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ARS Home » Northeast Area » Boston, Massachusetts » Jean Mayer Human Nutrition Research Center On Aging » Research » Publications at this Location » Publication #227918

Title: The effect of IL6-174C/G polymorphisms on postprandial triglycerides metabolism in the GOLDN study

item Parnell, Laurence
item Lai, Chao Qiang
item Ordovas, Jose

Submitted to: Journal of Lipid Research
Publication Type: Peer Reviewed Journal
Publication Acceptance Date: 4/16/2008
Publication Date: 8/1/2008
Citation: Shen, J., Arnett, D.K., Perez-Martinez, P., Parnell, L.D., Peacock, J.M., Hixson, J.E., Tsai, M.Y., Lai, C., Straka, R.J., Hopkins, P.N., Ordovas, J.M. 2008. The effect of IL6-174C/G polymorphisms on postprandial triglycerides metabolism in the GOLDN study. Journal of Lipid Research. 49:1839-1845.

Interpretive Summary: Cardiovascular diseases (CVD) are the major cause of mortality among adults in the US and across the world. CVD is very multifactorial and some of the traditional risk factors include hypertension, and elevated blood lipids of cholesterol and glucose. More recently, chronic inflammation has been added to the list of factors that may predispose to increased CVD risk. The inflammation status can be examined by measuring certain products in blood such as one called C-reactive protein or another one known as interleukin-6 (IL6). Given the relation between the later and increased CVD risk we examined the genetic and dietary factors that could increase IL6 levels and thus, CVD risk. For this purpose, we investigated in a large White population. living in the US, the relation between common mutation in the gene coding for IL6 and blood IL6 levels to determine if such mutations could be used as early and reliable predictor of CVD risk. We found that one of those mutations, known as -174C/G was a predictor of blood IL6 concentrations. Moreover, people with this mutation were not able to assimilate the fat in the diet as well as those who did not have the mutation, resulting in a blood lipid profile after ingesting a meal more conductive to increased risk of cardiovascular disease. Therefore, our data reveals that the presence of this common mutation in the IL6 places those who carry such mutation at a higher risk of CVD both due to higher inflammation and worse lipid levels, especially after the ingestion of food. This knowledge could help to identify subjects with genetic predisposition to cardiovascular diseases decades before the expression of the disease and to provide more personalized and aggressive dietary advice to prevent the disease.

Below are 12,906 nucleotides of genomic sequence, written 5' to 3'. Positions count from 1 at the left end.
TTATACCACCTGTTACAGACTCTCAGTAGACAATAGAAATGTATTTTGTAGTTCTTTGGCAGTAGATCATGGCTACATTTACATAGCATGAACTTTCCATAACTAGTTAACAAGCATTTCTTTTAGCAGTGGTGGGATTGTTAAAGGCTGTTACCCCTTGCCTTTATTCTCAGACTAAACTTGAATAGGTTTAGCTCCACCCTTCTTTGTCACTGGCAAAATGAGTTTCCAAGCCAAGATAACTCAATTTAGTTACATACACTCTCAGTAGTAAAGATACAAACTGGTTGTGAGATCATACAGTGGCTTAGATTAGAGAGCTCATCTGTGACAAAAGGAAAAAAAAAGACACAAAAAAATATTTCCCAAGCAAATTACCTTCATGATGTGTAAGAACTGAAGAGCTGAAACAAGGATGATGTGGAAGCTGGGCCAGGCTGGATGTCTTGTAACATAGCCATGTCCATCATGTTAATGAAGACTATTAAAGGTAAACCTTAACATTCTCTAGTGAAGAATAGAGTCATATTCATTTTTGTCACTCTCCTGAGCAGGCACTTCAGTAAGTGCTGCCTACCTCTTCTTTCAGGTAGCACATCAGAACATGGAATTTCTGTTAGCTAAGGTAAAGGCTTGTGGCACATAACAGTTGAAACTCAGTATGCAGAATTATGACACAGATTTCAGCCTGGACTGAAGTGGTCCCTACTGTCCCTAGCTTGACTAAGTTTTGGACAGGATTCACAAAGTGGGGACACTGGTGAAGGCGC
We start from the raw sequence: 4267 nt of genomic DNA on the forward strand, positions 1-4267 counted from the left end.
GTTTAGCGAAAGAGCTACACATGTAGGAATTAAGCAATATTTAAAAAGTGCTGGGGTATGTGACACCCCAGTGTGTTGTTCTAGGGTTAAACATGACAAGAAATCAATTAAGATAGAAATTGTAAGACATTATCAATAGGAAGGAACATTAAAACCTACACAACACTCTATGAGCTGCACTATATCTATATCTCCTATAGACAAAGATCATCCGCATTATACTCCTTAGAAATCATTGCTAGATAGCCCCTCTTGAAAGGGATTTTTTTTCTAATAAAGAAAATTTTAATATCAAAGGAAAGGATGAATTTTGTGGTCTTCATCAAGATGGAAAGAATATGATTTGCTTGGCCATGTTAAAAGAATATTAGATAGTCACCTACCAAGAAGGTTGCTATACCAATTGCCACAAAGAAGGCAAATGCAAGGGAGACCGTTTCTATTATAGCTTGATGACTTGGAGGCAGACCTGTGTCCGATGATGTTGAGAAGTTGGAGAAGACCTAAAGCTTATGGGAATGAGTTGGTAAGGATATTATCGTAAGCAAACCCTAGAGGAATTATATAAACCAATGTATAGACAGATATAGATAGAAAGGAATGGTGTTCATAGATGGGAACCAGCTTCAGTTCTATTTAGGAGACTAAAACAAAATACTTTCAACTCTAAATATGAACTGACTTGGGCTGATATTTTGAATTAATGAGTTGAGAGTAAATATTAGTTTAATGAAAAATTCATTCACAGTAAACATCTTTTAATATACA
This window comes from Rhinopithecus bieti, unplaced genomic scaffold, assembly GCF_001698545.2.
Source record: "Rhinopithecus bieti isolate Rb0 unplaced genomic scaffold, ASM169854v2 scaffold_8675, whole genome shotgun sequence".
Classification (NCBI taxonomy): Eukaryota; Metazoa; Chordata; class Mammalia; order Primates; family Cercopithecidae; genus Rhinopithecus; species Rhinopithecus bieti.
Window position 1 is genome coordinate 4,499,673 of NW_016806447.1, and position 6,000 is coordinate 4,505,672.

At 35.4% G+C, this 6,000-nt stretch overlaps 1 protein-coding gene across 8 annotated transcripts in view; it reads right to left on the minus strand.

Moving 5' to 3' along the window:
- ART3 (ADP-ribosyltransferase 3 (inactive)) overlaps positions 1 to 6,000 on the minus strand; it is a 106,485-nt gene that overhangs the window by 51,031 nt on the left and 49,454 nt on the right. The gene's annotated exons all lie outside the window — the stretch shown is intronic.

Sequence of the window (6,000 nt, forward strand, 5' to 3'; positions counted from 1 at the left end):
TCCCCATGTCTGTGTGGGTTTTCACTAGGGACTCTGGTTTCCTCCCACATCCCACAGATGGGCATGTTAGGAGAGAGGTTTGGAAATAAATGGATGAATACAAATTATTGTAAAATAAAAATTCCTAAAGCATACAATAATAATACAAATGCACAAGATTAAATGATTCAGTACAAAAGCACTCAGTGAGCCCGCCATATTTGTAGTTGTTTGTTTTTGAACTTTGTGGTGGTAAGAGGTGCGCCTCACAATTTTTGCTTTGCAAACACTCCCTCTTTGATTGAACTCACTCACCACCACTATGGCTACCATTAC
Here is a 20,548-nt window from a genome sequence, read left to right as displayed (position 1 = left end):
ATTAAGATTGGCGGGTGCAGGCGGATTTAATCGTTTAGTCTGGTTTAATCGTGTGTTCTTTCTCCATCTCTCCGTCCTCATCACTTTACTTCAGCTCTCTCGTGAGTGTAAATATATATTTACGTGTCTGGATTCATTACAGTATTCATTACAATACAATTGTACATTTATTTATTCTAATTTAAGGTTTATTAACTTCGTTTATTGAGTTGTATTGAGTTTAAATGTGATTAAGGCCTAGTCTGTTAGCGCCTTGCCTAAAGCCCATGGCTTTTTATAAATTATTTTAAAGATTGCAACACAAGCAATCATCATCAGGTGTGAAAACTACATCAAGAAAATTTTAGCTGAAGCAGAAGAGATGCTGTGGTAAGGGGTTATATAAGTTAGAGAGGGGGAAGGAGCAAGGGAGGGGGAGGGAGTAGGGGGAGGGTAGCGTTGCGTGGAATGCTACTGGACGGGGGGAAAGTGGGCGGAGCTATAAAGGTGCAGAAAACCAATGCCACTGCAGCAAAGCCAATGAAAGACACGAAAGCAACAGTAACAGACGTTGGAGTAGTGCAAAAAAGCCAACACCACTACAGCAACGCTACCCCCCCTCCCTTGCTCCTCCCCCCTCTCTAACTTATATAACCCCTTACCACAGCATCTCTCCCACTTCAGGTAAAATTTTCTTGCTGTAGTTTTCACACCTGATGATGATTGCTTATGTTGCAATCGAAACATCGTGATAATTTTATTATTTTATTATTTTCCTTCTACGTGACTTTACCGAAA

Technical Abstract: Chronically elevated IL-6 affects lipid and lipoprotein metabolism. Individuals genetically predisposed to higher IL-6 secretion may be at risk of dyslipidemia, especially during the postprandial phase. We investigated the effect of genetic variants at the IL6 locus on postprandial lipemia in US Whites participating in the Genetics of Lipid Lowering Drugs and Diet Network (GOLDN). Subjects were given a single fat load composed of 3% of calories as protein, 14% as carbohydrate, and 83% as fat. Blood was drawn at 0h, 3.5h and 6h to determine plasma triglycerides (TG), TG-rich lipoprotein (TRL) and lipoprotein particle size. Homozygotes (GG) and heterozygotes (CG) of the -174C/G variant displayed higher plasma IL-6 concentrations compared with major allele homozygotes (CC) (P=0.029). GG and CG showed higher fasting plasma TG (P=0.025), VLDL (P=0.04) and large VLDL (P=0.02) concentrations than CC subjects. Moreover, GG and CG subjects experienced greater postprandial response of TG (P=0.006) and TRL including chylomicrons (P=0.005), total VLDL (P=0.029) and large VLDL (P=0.017) than CC subjects. These results suggest that the functional polymorphism -174C>G at the IL6 locus determines the difference in both fasting and postprandial TG metabolism. This phenomenon could be responsible for the observed association of this genetic variant with CVD risk.